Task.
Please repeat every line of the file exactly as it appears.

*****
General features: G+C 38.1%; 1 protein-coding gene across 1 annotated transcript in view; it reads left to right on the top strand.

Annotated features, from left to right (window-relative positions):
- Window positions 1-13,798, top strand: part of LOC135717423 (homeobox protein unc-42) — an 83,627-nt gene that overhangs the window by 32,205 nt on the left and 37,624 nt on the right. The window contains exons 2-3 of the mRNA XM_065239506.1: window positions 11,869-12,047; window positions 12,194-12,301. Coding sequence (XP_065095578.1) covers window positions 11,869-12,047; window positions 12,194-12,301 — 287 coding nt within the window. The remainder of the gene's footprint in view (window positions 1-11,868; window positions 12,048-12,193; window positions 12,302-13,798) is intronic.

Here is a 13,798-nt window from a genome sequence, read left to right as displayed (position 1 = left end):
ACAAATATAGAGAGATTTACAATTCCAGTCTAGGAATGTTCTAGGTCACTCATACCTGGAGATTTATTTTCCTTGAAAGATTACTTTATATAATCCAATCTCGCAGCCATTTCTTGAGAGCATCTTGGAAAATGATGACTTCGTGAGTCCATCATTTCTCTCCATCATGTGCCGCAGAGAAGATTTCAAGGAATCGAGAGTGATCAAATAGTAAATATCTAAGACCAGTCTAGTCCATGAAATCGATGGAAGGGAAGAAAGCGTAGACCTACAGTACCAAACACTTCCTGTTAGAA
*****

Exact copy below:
General features: G+C 38.1%; 1 protein-coding gene across 1 annotated transcript in view; it reads left to right on the top strand.

Annotated features, from left to right (window-relative positions):
- Window positions 1-13,798, top strand: part of LOC135717423 (homeobox protein unc-42) — an 83,627-nt gene that overhangs the window by 32,205 nt on the left and 37,624 nt on the right. The window contains exons 2-3 of the mRNA XM_065239506.1: window positions 11,869-12,047; window positions 12,194-12,301. Coding sequence (XP_065095578.1) covers window positions 11,869-12,047; window positions 12,194-12,301 — 287 coding nt within the window. The remainder of the gene's footprint in view (window positions 1-11,868; window positions 12,048-12,193; window positions 12,302-13,798) is intronic.

Here is a 13,798-nt window from a genome sequence, read left to right as displayed (position 1 = left end):
ACAAATATAGAGAGATTTACAATTCCAGTCTAGGAATGTTCTAGGTCACTCATACCTGGAGATTTATTTTCCTTGAAAGATTACTTTATATAATCCAATCTCGCAGCCATTTCTTGAGAGCATCTTGGAAAATGATGACTTCGTGAGTCCATCATTTCTCTCCATCATGTGCCGCAGAGAAGATTTCAAGGAATCGAGAGTGATCAAATAGTAAATATCTAAGACCAGTCTAGTCCATGAAATCGATGGAAGGGAAGAAAGCGTAGACCTACAGTACCAAACACTTCCTGTTAGAA